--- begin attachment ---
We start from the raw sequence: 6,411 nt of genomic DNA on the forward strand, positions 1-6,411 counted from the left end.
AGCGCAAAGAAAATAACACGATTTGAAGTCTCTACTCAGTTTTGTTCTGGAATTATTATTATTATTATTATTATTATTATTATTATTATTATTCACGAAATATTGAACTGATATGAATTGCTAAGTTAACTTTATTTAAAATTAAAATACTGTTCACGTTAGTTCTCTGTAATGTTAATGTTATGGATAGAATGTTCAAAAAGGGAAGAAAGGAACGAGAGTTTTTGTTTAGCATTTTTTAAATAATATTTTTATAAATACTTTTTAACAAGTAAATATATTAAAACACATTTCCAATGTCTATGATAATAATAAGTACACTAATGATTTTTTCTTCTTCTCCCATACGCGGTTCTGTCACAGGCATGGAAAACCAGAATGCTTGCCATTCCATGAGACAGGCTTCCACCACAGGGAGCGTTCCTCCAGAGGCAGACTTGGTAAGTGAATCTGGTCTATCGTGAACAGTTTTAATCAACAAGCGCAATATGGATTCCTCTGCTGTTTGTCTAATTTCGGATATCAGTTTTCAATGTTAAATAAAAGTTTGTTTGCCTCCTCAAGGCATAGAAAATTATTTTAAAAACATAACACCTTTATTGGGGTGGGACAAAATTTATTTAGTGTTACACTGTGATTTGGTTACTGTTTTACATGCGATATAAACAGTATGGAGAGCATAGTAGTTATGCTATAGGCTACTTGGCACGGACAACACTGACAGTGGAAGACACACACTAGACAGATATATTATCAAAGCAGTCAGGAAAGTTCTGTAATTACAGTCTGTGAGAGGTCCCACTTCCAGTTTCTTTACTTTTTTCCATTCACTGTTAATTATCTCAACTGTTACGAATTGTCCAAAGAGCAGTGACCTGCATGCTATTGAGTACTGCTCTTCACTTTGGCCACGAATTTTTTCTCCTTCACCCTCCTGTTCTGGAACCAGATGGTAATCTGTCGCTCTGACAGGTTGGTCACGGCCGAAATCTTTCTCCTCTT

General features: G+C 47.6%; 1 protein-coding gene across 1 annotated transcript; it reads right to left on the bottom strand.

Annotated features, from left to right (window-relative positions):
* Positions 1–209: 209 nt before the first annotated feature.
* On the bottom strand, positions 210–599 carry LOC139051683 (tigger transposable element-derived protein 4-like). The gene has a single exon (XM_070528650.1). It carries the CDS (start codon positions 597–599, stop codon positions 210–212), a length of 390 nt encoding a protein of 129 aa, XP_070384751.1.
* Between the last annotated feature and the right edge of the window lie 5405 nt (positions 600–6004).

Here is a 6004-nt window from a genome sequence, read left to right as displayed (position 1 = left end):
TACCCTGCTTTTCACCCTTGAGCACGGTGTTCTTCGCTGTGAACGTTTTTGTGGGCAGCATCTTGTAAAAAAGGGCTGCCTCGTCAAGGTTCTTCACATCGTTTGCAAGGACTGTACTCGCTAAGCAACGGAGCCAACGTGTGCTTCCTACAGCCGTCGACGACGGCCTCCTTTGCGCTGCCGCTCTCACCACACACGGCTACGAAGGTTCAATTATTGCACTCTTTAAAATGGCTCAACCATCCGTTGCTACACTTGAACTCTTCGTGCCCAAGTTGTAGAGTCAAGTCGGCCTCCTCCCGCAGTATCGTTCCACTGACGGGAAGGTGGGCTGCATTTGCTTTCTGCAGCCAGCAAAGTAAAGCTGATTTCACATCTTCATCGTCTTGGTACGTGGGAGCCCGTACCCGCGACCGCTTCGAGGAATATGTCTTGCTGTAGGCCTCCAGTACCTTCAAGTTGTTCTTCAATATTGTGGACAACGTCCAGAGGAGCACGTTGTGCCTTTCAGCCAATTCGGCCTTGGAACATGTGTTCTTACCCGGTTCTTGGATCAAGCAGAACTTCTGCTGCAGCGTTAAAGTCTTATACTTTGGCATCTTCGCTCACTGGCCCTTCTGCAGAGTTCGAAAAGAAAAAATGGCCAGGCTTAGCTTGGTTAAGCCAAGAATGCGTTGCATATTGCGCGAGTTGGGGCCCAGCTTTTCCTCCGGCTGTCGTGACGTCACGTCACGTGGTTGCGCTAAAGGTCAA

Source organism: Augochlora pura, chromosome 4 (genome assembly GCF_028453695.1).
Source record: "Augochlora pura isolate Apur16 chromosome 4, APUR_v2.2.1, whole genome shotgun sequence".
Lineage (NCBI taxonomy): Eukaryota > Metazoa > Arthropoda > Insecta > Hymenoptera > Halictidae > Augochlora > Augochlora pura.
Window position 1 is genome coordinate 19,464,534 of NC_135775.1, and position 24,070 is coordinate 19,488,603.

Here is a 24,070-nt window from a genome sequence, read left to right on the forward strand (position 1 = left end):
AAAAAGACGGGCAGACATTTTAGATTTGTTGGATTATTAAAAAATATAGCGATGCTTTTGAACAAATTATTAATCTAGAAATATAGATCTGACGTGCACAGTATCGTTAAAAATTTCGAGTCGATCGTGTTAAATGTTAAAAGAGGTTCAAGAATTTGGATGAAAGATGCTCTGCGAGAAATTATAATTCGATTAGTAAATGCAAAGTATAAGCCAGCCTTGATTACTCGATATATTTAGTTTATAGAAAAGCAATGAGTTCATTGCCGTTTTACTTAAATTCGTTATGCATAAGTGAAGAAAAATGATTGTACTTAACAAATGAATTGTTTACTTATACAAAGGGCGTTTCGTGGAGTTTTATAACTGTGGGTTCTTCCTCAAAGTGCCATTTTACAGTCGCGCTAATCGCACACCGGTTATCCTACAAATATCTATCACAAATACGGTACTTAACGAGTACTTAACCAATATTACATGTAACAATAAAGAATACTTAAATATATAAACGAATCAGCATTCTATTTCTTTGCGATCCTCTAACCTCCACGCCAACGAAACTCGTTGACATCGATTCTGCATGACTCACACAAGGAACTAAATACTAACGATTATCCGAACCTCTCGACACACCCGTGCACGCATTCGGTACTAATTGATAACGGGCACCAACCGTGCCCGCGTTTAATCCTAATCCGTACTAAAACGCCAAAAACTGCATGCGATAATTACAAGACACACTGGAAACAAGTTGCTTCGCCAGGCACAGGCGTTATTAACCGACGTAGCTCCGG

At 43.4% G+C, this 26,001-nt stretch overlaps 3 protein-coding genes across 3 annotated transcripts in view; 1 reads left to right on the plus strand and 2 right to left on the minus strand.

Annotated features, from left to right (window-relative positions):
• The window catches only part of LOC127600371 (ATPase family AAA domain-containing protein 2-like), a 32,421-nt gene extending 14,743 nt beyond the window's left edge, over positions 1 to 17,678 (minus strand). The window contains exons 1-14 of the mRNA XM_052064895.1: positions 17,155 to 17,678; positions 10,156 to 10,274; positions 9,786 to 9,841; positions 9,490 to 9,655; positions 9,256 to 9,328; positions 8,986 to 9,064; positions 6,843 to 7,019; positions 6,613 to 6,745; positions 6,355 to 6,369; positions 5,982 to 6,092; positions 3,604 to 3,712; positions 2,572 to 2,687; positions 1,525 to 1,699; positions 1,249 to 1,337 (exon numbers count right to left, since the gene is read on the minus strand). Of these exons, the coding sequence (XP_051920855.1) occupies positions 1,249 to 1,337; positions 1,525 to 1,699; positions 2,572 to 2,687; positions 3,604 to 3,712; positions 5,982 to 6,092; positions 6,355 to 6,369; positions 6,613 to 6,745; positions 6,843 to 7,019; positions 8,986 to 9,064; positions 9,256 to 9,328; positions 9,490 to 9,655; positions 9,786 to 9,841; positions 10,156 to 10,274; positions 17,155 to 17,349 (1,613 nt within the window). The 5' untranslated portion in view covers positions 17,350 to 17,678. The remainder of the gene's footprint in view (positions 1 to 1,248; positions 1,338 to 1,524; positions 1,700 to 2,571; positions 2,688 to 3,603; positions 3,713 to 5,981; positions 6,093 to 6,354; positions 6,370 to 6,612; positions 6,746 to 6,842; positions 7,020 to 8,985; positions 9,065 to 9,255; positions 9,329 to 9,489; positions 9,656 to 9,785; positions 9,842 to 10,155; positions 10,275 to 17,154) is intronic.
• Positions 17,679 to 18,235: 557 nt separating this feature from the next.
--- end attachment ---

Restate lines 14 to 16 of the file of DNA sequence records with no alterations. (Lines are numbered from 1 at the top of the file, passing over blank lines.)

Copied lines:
Here is a 24,070-nt window from a genome sequence, read left to right on the forward strand (position 1 = left end):
AAAAAGACGGGCAGACATTTTAGATTTGTTGGATTATTAAAAAATATAGCGATGCTTTTGAACAAATTATTAATCTAGAAATATAGATCTGACGTGCACAGTATCGTTAAAAATTTCGAGTCGATCGTGTTAAATGTTAAAAGAGGTTCAAGAATTTGGATGAAAGATGCTCTGCGAGAAATTATAATTCGATTAGTAAATGCAAAGTATAAGCCAGCCTTGATTACTCGATATATTTAGTTTATAGAAAAGCAATGAGTTCATTGCCGTTTTACTTAAATTCGTTATGCATAAGTGAAGAAAAATGATTGTACTTAACAAATGAATTGTTTACTTATACAAAGGGCGTTTCGTGGAGTTTTATAACTGTGGGTTCTTCCTCAAAGTGCCATTTTACAGTCGCGCTAATCGCACACCGGTTATCCTACAAATATCTATCACAAATACGGTACTTAACGAGTACTTAACCAATATTACATGTAACAATAAAGAATACTTAAATATATAAACGAATCAGCATTCTATTTCTTTGCGATCCTCTAACCTCCACGCCAACGAAACTCGTTGACATCGATTCTGCATGACTCACACAAGGAACTAAATACTAACGATTATCCGAACCTCTCGACACACCCGTGCACGCATTCGGTACTAATTGATAACGGGCACCAACCGTGCCCGCGTTTAATCCTAATCCGTACTAAAACGCCAAAAACTGCATGCGATAATTACAAGACACACTGGAAACAAGTTGCTTCGCCAGGCACAGGCGTTATTAACCGACGTAGCTCCGG

At 43.4% G+C, this 26,001-nt stretch overlaps 3 protein-coding genes across 3 annotated transcripts in view; 1 reads left to right on the plus strand and 2 right to left on the minus strand.